Commentary:

I suppose one cannot legally blame the British Army for the Tragedy of the Drau, but ignorance of Soviet ways does not automatically mean innocence, and I understand that the deceitful diplomatic machinations of the Allies averted several battles between hostile groups, saving the lives of many British soldiers. And as Booker also states: the purpose of attempting to deceive the Cossacks was to minimise the chances of having to use force against them.

However, before the outcome of the Peggetz incident on the 1st of June, there was definitely an indication on May 15th at Bleiburg, with the Croats, and later at the Vitking camps of what might happen to the Cossack deportees once they were put into Soviet hands. This indication was ignored at the time by all the General Staff.

Before the British handed the Croats back to Tito’s forces, a concerned Major John Mennell, Staff Officer of the 6th Armoured Brigade, had drawn up some questions that he thought needed to be clarified. He noted down the answers from Brigadier Verney, Commander of the 1st Guards Brigade, which I believe to be of importance when the actions of the British carrying out their deportation of the Croats are compared to those of the deportation of the Cossacks at Peggetz.

Q:  What action is to be taken by British Troops if Croats object to entraining or embussing and Tito’s forces use violence?
A: Try and persuade, if no use, do nothing.

Q: Are British troops to stand by and see women and children killed?
A: Obviously not, and very unlikely to arise.

Q: What action is to be taken by British troops if the Croats refuse to embus?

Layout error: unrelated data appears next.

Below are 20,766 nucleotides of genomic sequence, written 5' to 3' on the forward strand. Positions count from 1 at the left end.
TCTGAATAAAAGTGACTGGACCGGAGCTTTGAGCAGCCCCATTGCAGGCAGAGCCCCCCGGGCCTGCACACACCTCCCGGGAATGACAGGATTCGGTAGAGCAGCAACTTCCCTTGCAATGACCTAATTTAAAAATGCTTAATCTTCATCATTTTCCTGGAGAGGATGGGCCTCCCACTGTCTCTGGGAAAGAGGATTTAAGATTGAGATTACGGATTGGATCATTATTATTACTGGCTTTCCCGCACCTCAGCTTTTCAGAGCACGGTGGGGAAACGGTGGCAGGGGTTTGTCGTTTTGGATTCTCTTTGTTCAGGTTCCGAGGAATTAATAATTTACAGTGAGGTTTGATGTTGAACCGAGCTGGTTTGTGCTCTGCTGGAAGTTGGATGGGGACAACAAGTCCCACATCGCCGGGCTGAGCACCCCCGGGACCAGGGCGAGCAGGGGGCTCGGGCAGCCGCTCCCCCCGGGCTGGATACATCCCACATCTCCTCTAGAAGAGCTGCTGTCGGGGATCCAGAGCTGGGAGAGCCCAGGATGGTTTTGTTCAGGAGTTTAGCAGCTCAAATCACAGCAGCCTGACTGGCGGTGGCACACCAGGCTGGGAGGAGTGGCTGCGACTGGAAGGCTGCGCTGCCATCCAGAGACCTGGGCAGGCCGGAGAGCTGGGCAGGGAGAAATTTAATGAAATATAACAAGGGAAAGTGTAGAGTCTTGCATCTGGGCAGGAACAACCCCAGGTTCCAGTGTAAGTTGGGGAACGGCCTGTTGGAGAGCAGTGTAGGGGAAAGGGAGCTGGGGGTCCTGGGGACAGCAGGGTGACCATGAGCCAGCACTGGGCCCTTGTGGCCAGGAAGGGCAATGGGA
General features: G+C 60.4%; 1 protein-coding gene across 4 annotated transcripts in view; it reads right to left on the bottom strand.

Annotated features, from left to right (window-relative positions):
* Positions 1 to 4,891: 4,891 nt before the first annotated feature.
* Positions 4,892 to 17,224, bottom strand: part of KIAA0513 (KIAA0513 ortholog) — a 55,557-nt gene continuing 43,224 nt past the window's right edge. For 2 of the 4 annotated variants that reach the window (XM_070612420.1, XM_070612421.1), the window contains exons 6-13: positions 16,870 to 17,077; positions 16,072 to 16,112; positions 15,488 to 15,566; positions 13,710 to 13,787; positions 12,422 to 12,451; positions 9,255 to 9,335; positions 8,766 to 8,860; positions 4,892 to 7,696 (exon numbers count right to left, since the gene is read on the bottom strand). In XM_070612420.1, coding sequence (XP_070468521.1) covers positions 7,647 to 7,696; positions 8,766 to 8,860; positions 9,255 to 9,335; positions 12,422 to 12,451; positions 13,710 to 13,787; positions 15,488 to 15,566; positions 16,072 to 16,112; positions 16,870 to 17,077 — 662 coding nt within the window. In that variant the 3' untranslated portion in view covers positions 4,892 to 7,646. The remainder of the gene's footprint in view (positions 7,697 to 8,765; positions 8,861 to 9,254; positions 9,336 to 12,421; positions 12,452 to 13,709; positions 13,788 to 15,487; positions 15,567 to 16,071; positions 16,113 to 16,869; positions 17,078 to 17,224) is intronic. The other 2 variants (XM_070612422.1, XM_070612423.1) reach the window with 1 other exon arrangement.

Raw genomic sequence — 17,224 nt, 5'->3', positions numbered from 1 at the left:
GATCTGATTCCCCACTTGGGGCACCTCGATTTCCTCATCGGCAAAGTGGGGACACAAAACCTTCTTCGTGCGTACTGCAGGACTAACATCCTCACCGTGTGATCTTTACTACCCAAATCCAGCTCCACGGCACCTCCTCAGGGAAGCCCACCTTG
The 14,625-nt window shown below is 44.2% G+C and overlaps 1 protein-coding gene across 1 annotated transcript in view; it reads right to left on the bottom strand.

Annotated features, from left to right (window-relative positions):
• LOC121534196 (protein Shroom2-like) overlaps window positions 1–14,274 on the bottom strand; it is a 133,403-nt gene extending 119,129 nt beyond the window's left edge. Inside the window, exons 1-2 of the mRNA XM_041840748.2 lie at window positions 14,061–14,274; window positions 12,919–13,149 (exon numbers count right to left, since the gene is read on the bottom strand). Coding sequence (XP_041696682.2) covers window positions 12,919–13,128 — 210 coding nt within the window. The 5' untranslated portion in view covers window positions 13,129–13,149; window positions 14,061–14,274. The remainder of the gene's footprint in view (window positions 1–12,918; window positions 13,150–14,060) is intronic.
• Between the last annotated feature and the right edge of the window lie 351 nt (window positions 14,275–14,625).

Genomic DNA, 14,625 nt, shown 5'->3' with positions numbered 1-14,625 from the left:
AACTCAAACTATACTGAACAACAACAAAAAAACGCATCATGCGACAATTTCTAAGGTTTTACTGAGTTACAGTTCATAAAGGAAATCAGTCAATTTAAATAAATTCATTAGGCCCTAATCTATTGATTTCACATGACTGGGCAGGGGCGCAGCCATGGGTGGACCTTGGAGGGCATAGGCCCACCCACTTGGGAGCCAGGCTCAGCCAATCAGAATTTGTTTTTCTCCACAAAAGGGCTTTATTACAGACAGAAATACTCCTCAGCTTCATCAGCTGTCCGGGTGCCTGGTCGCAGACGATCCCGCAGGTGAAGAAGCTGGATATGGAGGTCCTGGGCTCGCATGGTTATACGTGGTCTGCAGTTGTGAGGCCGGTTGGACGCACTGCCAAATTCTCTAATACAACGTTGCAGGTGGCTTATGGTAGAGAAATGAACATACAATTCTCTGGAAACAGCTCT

A: Persuasion, but no force.

(Some Croat officers did in fact refuse to be deported. A demonstration of a nearby flame-thrower changed their minds.)

Contrary to Brigadier Venell’s wishes, the 36th Infantry Brigade did overreact to the peaceful resistance at Peggetz, implementing the use of lethal force towards men, women, and children by opening fire into the crowd. A living witness to this is Ukrainian-born (Odessa) Michael R, living near Lienz. His father was shot to death by a British bullet while holding his hand as a young boy, and from Iwan’s testimony written in my story Surviving Lienz, people fell like dominoes, and a killed woman fell on him.

In my opinion, Booker wishes to quieten down and polish over the disgraceful behaviour of the British actions that day and try to prove that basically they had no choice but to use force when panic broke out, in order to ‘make frantic efforts to save the lives of those persons trapped underneath’ and states the number of people actually killed by the soldiers that day at NINE. He also indicates that the 28 graves in the Cossack Cemetery are the nearest thing to an accurate picture of just how many deaths took place on 1 June 1945.

The British Army ration account not only states the number in the Peggetz area at 28,600 but also accounts for ‘evacuating’496 medical sitting cases, 238 transported by ambulance, and 2,806 unaccounted for. Of these unaccounted 1,356 were later rounded up by patrols of which 934 were handed over to the Soviets at Graz.